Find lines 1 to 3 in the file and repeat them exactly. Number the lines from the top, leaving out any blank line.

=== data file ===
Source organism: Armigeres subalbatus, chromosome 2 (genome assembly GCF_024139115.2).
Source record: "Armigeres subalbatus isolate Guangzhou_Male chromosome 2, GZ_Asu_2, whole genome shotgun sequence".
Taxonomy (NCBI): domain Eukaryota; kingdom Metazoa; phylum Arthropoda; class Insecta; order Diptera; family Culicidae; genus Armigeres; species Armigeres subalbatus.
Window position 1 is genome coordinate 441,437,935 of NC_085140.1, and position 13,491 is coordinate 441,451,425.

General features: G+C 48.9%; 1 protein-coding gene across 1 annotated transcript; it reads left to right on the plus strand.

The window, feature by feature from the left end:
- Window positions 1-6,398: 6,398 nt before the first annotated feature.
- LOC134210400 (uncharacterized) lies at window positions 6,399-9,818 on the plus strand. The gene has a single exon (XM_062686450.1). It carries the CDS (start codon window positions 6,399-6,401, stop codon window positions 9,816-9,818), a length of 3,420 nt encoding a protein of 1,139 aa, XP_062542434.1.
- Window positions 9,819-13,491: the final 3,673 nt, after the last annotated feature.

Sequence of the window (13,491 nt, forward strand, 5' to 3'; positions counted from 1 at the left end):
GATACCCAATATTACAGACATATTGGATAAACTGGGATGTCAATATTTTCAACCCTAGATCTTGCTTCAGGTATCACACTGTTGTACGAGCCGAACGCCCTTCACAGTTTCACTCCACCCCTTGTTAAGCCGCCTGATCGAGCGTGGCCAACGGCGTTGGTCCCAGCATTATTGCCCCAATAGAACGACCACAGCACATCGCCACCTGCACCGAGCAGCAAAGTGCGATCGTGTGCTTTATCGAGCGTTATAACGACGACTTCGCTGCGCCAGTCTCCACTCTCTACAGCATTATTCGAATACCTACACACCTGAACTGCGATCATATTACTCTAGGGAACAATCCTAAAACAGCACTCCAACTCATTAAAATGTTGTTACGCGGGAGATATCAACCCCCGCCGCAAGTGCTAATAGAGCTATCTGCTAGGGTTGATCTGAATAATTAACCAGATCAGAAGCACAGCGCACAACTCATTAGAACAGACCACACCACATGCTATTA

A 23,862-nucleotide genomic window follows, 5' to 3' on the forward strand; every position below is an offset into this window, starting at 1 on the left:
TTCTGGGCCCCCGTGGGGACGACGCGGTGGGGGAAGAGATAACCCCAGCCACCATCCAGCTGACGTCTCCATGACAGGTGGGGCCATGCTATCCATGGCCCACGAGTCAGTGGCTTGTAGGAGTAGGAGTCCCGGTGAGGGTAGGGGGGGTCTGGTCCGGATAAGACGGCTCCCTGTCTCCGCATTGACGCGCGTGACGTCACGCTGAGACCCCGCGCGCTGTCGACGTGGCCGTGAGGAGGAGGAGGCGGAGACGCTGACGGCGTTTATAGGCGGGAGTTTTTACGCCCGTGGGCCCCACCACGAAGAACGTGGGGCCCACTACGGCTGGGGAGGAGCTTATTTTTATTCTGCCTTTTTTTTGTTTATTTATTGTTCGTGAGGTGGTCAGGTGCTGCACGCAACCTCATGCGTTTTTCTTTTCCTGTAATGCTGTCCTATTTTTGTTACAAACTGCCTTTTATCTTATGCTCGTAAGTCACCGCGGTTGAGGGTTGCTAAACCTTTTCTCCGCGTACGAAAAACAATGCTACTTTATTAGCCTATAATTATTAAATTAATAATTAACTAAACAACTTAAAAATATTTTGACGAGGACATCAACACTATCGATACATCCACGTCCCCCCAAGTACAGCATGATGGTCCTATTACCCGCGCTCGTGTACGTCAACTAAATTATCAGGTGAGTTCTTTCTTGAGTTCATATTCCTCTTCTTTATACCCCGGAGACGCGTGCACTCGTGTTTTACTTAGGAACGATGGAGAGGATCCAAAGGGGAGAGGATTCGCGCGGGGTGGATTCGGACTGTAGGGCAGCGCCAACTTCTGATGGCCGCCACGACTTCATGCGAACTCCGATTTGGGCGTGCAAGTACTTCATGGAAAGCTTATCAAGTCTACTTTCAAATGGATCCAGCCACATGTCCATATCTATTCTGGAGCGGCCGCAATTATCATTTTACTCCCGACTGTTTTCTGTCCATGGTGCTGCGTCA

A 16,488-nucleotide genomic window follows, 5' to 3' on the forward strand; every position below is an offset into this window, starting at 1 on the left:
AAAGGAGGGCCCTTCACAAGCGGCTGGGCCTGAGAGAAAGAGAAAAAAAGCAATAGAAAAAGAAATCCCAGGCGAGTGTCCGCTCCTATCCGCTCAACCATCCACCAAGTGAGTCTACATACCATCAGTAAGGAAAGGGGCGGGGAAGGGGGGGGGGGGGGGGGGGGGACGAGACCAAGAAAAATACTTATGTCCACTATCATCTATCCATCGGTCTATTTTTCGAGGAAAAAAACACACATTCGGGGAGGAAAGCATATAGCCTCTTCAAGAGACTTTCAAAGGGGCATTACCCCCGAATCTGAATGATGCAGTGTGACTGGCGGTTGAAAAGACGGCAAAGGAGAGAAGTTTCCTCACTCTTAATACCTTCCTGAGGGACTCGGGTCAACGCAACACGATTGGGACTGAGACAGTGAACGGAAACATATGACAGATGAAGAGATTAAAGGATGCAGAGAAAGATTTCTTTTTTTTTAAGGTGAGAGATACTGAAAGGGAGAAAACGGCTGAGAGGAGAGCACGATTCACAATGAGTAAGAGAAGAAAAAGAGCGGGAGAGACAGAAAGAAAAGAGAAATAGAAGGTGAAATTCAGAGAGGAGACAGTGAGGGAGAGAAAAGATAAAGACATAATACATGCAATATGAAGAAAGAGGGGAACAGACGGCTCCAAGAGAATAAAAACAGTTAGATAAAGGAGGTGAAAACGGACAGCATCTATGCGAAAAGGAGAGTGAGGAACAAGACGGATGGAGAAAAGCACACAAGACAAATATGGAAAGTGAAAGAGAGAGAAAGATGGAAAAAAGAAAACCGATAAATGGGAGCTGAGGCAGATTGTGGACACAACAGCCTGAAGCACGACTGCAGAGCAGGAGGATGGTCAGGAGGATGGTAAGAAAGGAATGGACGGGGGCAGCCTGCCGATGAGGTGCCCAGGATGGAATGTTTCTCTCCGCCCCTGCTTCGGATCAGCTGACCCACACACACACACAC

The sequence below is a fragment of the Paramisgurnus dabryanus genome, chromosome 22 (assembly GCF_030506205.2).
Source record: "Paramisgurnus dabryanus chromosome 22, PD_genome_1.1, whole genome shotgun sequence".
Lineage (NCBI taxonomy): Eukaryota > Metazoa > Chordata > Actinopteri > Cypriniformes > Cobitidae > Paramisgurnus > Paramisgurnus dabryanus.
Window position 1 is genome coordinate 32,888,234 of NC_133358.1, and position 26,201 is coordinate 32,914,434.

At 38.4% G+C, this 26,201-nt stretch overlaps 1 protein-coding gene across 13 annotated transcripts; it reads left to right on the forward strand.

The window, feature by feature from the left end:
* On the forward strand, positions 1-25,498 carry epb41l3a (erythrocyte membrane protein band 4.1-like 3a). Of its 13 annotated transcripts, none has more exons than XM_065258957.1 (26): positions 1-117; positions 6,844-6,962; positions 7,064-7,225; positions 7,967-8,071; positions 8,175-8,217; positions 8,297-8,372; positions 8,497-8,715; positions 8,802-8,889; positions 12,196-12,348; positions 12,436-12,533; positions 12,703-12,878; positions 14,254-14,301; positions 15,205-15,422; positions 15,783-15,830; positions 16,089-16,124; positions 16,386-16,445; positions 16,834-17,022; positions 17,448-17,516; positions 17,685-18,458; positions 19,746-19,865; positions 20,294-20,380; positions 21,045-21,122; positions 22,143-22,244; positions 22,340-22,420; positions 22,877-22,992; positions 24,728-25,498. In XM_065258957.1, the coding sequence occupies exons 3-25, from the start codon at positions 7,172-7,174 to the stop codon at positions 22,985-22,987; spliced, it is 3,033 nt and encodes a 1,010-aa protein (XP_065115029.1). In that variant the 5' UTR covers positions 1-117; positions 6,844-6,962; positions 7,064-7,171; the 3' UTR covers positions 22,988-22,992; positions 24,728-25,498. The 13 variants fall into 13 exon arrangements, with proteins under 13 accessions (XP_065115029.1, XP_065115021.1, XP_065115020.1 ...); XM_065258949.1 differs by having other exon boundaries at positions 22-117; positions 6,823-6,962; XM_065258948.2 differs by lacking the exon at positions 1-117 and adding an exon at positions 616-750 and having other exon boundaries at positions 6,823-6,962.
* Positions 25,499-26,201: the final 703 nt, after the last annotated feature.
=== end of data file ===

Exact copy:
Source organism: Armigeres subalbatus, chromosome 2 (genome assembly GCF_024139115.2).
Source record: "Armigeres subalbatus isolate Guangzhou_Male chromosome 2, GZ_Asu_2, whole genome shotgun sequence".
Taxonomy (NCBI): domain Eukaryota; kingdom Metazoa; phylum Arthropoda; class Insecta; order Diptera; family Culicidae; genus Armigeres; species Armigeres subalbatus.